IGAMA? by Slindile Mthembu makes a late entrance at the vNAF

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IGAMA? uses Kimberlé Crenshaw's theory of Intersectionality to explore the interiority of black womanhood.
IGAMA? uses Kimberlé Crenshaw's theory of Intersectionality to explore the interiority of black womanhood.
Mvelo Mahlangu

With the National Arts Festival extending a portion of its virtual programming until 31 July, IGAMA? by Slindile Mthembu joins the line-up. Slated to appear with the original offering, a number of technical difficulties saw the production delayed.

IGAMA? was developed from the award-winning playwright's MA research paper in which she explored using scholar Kimberlé Crenshaw's Theory of Intersectionality as a playwriting structure.

Crenshaw describes Intersectionality as "a metaphor for understanding the ways that multiple forms of inequality or disadvantage sometimes compound themselves, and they create obstacles that sometimes are not understood in conventional ways of thinking about anti-racism or feminism or whatever social justice advocacy structures we have... It's a prism for understanding certain kinds of problems. African American girls are six times more likely to be suspended than white girls. That's probably a race and a gender problem. It's not just a race problem. It's not just a gender problem."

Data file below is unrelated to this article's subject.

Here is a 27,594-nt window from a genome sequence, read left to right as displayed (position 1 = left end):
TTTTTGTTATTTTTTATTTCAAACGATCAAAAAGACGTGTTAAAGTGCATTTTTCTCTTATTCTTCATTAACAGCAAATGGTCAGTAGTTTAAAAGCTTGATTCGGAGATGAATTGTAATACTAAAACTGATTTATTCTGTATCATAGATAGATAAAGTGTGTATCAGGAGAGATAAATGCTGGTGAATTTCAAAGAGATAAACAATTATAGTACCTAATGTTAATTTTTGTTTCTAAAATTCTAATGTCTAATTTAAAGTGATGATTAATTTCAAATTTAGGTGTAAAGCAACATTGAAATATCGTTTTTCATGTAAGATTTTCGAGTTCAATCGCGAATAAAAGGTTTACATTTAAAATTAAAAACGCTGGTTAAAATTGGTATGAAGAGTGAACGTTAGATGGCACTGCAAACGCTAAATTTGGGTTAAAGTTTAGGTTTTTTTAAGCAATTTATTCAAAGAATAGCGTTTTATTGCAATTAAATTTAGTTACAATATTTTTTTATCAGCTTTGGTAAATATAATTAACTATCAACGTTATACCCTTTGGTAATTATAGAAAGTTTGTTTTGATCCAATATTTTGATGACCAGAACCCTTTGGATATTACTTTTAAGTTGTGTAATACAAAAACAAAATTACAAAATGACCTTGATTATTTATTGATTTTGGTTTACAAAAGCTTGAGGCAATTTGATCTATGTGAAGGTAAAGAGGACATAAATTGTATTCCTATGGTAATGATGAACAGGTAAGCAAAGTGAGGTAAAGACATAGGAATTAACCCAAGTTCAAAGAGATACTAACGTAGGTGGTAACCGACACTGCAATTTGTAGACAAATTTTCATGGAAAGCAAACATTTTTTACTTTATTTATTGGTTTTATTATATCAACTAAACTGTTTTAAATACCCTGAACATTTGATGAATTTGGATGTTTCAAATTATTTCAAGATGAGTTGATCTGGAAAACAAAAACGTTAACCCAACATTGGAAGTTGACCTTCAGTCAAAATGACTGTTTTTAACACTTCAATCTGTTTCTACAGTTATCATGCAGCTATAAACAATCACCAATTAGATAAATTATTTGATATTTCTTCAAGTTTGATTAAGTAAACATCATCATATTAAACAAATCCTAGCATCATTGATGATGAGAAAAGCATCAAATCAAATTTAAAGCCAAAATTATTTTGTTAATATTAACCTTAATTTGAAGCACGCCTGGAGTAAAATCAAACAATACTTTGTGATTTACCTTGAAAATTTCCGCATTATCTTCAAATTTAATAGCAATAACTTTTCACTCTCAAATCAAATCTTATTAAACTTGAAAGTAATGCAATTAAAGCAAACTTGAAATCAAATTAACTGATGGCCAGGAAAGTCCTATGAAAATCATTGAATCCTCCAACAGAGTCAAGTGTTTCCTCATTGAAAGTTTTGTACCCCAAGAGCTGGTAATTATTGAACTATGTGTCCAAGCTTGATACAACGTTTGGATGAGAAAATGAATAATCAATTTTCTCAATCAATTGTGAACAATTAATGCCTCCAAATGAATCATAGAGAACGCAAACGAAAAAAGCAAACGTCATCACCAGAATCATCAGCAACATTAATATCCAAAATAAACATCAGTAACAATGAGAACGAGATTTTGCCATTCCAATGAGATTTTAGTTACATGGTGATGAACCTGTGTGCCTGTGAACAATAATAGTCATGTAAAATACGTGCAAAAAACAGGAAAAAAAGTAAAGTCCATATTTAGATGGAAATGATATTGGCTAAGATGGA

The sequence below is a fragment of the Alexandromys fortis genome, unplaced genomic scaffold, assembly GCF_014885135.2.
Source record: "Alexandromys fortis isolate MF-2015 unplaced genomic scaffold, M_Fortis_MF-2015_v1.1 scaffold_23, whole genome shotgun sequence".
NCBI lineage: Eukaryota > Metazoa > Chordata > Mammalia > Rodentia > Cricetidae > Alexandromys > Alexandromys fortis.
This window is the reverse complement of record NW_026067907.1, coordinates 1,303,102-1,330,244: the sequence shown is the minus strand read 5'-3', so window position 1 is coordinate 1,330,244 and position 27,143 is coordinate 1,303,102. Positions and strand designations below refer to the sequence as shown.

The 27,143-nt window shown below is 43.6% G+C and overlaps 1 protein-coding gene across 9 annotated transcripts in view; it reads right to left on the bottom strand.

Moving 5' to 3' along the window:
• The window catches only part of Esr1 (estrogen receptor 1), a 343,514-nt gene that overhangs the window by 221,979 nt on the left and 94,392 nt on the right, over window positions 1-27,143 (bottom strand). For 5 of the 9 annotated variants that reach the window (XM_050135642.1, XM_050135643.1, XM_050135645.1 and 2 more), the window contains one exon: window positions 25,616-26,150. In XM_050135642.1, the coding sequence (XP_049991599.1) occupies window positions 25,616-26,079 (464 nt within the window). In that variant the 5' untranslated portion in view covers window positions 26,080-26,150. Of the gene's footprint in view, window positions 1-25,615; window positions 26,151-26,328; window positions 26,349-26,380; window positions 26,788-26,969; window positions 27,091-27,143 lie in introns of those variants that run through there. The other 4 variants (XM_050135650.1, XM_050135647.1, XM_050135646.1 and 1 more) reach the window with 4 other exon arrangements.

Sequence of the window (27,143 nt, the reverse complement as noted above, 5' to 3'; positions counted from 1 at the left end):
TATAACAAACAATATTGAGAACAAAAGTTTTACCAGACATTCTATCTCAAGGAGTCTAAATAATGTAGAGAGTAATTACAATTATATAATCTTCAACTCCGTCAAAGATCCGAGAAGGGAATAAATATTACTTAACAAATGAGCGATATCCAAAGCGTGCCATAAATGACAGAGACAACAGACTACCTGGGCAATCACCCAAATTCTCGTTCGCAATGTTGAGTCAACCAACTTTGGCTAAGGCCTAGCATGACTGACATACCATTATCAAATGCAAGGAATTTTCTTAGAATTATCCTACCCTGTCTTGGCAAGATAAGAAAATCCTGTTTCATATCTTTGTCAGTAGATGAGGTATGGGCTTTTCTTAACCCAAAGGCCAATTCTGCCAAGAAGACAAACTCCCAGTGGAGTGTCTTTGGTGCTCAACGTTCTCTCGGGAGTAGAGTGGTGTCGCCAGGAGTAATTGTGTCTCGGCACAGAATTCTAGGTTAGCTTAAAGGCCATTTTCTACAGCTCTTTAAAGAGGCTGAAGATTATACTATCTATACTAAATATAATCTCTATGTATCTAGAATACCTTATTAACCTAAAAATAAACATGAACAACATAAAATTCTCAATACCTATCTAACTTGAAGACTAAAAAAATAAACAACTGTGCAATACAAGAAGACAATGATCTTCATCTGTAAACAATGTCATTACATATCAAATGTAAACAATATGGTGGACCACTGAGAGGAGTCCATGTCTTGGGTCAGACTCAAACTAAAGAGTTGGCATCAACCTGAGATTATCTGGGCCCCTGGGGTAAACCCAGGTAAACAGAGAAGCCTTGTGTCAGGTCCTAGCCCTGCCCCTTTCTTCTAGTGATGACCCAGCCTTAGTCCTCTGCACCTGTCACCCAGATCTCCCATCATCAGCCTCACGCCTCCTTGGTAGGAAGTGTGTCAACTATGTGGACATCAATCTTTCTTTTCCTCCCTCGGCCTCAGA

An intersectional lens is used to disorient the viewer as we follow the intersecting lives of five black women, seeing both how they hold and tell their narratives, but also, their narratives as interpreted by the oppressor. This non-linear reading forces us to grapple with the interiority of black womanhood, refusing flat and derivative tellings.

Watch IGAMA? for R35

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